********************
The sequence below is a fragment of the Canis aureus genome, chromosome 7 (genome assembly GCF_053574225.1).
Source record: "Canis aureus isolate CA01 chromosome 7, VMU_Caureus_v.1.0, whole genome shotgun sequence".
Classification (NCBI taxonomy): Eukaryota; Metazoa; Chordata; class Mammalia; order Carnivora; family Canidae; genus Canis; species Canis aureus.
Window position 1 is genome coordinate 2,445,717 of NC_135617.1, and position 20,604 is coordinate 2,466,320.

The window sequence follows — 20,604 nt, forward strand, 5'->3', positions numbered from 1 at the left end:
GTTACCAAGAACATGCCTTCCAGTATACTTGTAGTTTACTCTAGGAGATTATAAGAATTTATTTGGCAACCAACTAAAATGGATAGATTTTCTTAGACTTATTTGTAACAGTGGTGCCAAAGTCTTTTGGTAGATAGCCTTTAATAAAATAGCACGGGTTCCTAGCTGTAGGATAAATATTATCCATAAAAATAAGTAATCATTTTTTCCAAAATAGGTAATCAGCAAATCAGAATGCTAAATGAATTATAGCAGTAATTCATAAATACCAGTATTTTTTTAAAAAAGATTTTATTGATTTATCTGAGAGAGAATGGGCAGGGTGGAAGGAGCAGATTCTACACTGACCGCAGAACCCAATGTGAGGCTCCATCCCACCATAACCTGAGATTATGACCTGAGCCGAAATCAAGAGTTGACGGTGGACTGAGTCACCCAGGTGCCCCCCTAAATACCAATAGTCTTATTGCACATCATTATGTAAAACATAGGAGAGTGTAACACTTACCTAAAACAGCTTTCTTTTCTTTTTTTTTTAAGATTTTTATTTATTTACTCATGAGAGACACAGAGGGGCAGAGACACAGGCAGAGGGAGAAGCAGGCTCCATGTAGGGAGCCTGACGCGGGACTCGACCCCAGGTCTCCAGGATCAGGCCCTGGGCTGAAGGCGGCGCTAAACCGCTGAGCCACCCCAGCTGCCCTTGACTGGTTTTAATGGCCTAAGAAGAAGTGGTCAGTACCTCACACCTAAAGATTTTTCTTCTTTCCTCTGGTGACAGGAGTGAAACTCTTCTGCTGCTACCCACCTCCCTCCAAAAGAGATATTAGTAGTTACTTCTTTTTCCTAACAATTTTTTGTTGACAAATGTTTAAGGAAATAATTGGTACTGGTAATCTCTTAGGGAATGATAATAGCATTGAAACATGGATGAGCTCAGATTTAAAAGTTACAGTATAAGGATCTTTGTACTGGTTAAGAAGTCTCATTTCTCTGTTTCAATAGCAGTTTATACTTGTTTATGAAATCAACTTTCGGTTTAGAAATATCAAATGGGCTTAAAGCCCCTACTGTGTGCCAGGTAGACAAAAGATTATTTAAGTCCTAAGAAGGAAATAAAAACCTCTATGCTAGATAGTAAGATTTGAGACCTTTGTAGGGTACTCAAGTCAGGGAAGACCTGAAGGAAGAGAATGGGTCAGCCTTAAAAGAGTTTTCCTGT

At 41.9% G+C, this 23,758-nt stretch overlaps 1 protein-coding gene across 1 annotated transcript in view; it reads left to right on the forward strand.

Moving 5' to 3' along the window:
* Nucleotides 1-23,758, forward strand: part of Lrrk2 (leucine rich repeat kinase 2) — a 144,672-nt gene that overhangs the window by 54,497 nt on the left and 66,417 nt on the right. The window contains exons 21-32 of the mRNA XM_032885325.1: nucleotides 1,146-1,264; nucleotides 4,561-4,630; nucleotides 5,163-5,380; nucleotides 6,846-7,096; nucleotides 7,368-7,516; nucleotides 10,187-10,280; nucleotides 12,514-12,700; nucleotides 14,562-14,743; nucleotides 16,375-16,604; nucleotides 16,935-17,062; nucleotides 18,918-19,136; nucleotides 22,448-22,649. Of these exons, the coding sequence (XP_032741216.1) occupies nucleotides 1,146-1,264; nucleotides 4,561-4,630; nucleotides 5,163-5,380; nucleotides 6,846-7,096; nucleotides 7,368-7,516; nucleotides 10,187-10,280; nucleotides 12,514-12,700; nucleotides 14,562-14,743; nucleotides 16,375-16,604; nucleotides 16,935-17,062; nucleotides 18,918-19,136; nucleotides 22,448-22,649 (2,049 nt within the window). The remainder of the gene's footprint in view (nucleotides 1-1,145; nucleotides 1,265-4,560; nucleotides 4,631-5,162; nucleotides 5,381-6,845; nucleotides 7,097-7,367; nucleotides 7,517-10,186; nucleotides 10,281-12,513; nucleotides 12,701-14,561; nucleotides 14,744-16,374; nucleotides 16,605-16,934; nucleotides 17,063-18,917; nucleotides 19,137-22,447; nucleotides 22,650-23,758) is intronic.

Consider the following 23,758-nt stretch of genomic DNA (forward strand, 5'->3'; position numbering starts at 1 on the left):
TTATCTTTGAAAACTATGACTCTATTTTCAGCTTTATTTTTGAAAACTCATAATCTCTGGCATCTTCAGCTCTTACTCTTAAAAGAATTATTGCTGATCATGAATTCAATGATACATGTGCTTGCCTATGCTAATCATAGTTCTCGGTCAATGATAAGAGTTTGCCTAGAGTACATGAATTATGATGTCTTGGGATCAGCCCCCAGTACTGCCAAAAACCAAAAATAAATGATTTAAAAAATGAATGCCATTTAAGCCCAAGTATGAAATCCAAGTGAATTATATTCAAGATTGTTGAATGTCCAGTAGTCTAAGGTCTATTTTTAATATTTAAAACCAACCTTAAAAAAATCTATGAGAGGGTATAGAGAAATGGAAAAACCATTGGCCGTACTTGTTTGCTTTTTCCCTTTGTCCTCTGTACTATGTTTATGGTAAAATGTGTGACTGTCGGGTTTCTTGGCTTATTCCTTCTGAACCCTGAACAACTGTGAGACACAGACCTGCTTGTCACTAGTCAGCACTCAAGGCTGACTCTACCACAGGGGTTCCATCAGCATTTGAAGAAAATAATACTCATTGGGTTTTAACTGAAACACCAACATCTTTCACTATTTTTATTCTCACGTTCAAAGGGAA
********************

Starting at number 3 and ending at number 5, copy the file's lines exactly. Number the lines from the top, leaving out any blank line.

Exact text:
Classification (NCBI taxonomy): Eukaryota; Metazoa; Chordata; class Mammalia; order Carnivora; family Canidae; genus Canis; species Canis aureus.
Window position 1 is genome coordinate 2,445,717 of NC_135617.1, and position 20,604 is coordinate 2,466,320.

The window sequence follows — 20,604 nt, forward strand, 5'->3', positions numbered from 1 at the left end: